Robert Barr Smith
Robert Barr Smith died on 20th November 1915 at the age of 91 leaving an estate of £1,799,500, the largest in South Australia up until that time. He had been a prominent businessman and a legendary philanthropist, the owner of several stately homes and a prominent member of the social scene. His private funeral was attended by the Premier and representatives of the University of Adelaide, the business community and South Australian society.
And yet the only memorial to perpetuate his name is the Barr Smith Library, built through the donations of his son, Tom Elder Barr Smith, and other members of the family.
Robert Barr Smith was modest and disliked the ‘laudatory notices’ which accompanied much of his philanthropy, but despite his wealth he was frugal by nature. He believed in education for all, hard work and free enterprise, and had a wide range of interests. He was devoted and generous to his wife and his family, appreciated intelligence in his friends but could not abide fools, and detested pomp and pomposity. He did not adhere to any religion, but was friendly with members of all religions and gave generously to Anglican and Catholic causes. In brief, he was a complex personality.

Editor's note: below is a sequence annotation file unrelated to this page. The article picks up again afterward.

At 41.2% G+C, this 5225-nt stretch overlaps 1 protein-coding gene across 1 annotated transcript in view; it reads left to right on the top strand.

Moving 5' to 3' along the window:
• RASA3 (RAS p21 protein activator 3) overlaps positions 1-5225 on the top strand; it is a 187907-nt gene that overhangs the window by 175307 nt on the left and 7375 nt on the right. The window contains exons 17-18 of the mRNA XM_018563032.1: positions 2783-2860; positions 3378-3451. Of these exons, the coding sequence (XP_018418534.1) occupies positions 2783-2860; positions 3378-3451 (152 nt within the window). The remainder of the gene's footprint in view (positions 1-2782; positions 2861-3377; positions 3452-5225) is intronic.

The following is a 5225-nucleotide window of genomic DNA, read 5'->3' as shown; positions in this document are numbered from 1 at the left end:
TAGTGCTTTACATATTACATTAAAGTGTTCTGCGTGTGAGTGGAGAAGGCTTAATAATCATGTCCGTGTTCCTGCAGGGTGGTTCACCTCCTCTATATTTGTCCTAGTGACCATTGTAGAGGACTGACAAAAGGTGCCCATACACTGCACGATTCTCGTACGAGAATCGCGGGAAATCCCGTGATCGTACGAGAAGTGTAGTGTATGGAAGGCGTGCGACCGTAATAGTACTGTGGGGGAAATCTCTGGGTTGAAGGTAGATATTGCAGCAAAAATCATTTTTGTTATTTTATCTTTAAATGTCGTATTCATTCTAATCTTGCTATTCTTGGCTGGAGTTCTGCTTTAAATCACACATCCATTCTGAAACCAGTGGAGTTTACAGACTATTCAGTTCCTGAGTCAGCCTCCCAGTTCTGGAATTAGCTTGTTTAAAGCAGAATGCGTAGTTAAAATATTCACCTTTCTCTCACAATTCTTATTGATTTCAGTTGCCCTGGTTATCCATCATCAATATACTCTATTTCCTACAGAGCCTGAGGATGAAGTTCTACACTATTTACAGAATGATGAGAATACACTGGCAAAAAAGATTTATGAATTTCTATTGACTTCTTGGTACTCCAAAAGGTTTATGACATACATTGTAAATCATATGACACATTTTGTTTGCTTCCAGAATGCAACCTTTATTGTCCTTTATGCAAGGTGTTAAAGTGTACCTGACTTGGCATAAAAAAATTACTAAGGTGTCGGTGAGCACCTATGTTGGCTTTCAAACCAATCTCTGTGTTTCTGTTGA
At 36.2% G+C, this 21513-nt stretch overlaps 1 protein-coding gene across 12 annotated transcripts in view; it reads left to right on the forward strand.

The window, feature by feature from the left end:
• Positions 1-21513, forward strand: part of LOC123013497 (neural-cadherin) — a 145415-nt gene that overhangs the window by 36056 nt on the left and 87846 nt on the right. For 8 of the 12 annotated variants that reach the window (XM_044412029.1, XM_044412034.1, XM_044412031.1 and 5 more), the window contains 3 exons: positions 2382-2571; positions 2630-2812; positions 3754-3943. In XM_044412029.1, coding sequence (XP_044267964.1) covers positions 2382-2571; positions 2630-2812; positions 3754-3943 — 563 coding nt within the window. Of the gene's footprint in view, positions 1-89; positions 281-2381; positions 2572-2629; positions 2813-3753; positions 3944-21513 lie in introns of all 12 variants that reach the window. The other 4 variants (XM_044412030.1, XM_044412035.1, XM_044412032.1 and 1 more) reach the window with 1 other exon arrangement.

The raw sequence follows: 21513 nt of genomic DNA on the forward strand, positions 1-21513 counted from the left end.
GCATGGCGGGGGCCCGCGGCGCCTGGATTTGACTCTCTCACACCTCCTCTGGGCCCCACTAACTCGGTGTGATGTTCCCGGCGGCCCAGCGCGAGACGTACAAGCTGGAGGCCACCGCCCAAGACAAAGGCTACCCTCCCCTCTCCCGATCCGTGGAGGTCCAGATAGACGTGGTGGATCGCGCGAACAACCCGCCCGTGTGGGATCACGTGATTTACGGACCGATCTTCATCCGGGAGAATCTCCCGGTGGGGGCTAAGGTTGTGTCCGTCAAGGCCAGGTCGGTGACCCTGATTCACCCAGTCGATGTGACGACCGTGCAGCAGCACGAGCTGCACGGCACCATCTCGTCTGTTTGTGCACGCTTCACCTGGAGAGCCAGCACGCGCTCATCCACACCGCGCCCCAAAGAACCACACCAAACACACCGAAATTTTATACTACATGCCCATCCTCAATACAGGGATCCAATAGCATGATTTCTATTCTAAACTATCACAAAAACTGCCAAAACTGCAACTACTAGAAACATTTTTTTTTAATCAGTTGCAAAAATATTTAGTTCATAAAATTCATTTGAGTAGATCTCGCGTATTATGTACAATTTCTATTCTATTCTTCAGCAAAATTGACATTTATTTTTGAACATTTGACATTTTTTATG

Like so many other major benefactors, the Barr Smith name is prominent but little is publically known of the man – of his character, his interests, his likes and dislikes, and his legacy. There has been no major biography dedicated to Robert Barr Smith or the Barr Smith and Elder families. These pages will attempt to give a fuller picture of the person behind the name.
In 1996 The Barr Smith Press published Joanna and Robert: the Barr Smiths’ life in letters 1853-1919, edited by Fayette Gosse whose husband, Jock Gosse, was the great grandson of Joanna and Robert Barr Smith. Much of the substance in these pages has been adapted from Fayette’s work which is now available online.